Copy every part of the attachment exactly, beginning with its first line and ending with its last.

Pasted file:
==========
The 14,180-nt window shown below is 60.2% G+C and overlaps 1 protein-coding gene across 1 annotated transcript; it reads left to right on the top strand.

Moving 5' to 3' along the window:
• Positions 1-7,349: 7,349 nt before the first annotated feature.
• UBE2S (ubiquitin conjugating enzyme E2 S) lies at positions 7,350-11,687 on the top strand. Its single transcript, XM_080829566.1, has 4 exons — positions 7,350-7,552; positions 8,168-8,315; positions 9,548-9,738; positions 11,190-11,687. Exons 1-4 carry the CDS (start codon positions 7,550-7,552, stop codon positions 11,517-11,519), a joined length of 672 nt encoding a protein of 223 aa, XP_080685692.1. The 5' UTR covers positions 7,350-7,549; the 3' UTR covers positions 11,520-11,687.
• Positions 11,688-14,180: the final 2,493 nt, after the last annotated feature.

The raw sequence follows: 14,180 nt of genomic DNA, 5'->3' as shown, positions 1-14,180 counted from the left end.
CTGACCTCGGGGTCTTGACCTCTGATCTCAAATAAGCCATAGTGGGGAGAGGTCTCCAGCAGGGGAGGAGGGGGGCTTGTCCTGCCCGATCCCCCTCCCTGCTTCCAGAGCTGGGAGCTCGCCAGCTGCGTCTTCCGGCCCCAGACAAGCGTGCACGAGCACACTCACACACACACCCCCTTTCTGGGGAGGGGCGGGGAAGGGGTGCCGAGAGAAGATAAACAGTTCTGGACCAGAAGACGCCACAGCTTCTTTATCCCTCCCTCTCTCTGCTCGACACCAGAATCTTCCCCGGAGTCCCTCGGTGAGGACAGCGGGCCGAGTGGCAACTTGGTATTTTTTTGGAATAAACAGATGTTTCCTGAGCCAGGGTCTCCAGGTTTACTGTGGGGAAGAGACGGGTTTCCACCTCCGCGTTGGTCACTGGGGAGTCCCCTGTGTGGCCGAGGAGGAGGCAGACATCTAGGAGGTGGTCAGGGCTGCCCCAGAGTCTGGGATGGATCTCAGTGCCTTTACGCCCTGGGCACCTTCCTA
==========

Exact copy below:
The 14,180-nt window shown below is 60.2% G+C and overlaps 1 protein-coding gene across 1 annotated transcript; it reads left to right on the top strand.

Moving 5' to 3' along the window:
• Positions 1-7,349: 7,349 nt before the first annotated feature.
• UBE2S (ubiquitin conjugating enzyme E2 S) lies at positions 7,350-11,687 on the top strand. Its single transcript, XM_080829566.1, has 4 exons — positions 7,350-7,552; positions 8,168-8,315; positions 9,548-9,738; positions 11,190-11,687. Exons 1-4 carry the CDS (start codon positions 7,550-7,552, stop codon positions 11,517-11,519), a joined length of 672 nt encoding a protein of 223 aa, XP_080685692.1. The 5' UTR covers positions 7,350-7,549; the 3' UTR covers positions 11,520-11,687.
• Positions 11,688-14,180: the final 2,493 nt, after the last annotated feature.

The raw sequence follows: 14,180 nt of genomic DNA, 5'->3' as shown, positions 1-14,180 counted from the left end.
CTGACCTCGGGGTCTTGACCTCTGATCTCAAATAAGCCATAGTGGGGAGAGGTCTCCAGCAGGGGAGGAGGGGGGCTTGTCCTGCCCGATCCCCCTCCCTGCTTCCAGAGCTGGGAGCTCGCCAGCTGCGTCTTCCGGCCCCAGACAAGCGTGCACGAGCACACTCACACACACACCCCCTTTCTGGGGAGGGGCGGGGAAGGGGTGCCGAGAGAAGATAAACAGTTCTGGACCAGAAGACGCCACAGCTTCTTTATCCCTCCCTCTCTCTGCTCGACACCAGAATCTTCCCCGGAGTCCCTCGGTGAGGACAGCGGGCCGAGTGGCAACTTGGTATTTTTTTGGAATAAACAGATGTTTCCTGAGCCAGGGTCTCCAGGTTTACTGTGGGGAAGAGACGGGTTTCCACCTCCGCGTTGGTCACTGGGGAGTCCCCTGTGTGGCCGAGGAGGAGGCAGACATCTAGGAGGTGGTCAGGGCTGCCCCAGAGTCTGGGATGGATCTCAGTGCCTTTACGCCCTGGGCACCTTCCTA